Figure 17.Who’s Effective in Interacting with Authorities?

(Percent of respondents)

Note: Shows the share of respondents who answered “effective” or “very effective.” Results for resident representatives, TA staff, and program staff include only those country respondents who answered that they had interacted with each.

55. The lessons learned from comparator organizations are of interest, including on the importance of ensuring cohesion across interlocutors. Organizationally, the IMF lies in between the Bank for International Settlements (BIS) and the World Bank in size and complexity, and for this reason, as discussed in a background paper on comparator organizations prepared for the evaluation, neither provides a clear comparator model for the Fund.19 However, both provide lessons worth considering, not least because both received higher ratings than the Fund for relationship management from authorities in the evaluation survey—the BIS from the advanced and large emerging economies, the World Bank from the other emerging economies and the PRGF-eligible countries.

  • The main lessons of the BIS experience include the desirability of senior staff focus on finding ways to facilitate discussion and exchange of information among country officials. This is especially relevant for Fund work on advanced and large emerging economies, where the “face” of the Fund interacting with ministry of finance and central bank officials may vary with the topic and the venue—in the context of bilateral surveillance versus financial sector surveillance versus multilateral consultations versus the G-7, G-20, Working Party 3, Financial Stability Forum, and so on. For the BIS, the underlying communications challenges are easier, with a narrower (central bank) focus than the Fund and regular face-to-face meetings with officials from capitals in board and committee meetings. But senior Fund staff concentrating on G-20 countries, for example, constitute a fairly small circle, and the Fund could do more to take advantage of various working group meetings to enhance engagement with participating officials. The BIS also illustrates the desirability of leveraging rather than replicating member country technical staff and the value of comparator best-practice analysis in securing traction with the authorities—lessons that are especially relevant to the Fund’s work with surveillance-only advanced and large emerging economies.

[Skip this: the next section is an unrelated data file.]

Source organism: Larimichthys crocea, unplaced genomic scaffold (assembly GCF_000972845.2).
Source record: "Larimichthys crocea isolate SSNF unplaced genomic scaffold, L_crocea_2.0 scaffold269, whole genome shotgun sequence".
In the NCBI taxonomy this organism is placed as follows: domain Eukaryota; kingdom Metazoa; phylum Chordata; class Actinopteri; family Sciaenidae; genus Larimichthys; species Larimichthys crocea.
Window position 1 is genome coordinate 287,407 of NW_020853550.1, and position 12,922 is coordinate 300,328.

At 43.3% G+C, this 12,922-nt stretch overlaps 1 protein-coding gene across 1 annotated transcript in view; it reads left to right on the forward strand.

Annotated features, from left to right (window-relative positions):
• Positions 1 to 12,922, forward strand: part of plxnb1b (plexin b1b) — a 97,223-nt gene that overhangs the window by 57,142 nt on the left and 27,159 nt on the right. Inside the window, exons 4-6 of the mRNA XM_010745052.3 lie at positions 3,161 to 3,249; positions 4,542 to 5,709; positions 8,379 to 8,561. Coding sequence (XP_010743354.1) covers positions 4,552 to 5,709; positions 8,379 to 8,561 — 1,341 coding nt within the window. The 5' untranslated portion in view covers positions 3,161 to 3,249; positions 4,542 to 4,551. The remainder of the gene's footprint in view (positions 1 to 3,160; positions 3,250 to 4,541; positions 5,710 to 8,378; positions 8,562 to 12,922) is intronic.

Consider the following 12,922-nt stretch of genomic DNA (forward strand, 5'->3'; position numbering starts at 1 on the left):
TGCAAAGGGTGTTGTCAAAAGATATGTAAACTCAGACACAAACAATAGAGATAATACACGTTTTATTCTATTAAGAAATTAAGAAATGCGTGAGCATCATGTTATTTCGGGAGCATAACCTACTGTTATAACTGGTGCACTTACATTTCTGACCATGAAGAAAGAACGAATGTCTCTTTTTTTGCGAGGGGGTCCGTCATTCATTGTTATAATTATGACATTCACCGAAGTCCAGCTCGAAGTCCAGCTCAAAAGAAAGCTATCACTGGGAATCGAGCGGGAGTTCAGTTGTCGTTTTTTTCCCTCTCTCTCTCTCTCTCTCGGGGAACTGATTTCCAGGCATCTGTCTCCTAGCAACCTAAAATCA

• The World Bank experience also provides two lessons, of more relevance to the Fund’s work on the other emerging economies and the PRGF-eligible countries. The first is the critical importance of ensuring that as the number of institutional voices grows in interactions with the authorities, it is clear to all (outside and inside the institution) which voice is responsible and accountable for the country relationship. The second is the importance of avoiding supply-driven work programs by anchoring the design of country work squarely within the ambit of the area departments—holding those departments accountable for strategy and program design and the functional departments accountable for the quality of products and services, a lesson of increasing relevance with the growth of the Fund’s work on capacity building and the fact that about a third of country-specific resources are outside the control of the area department.20,21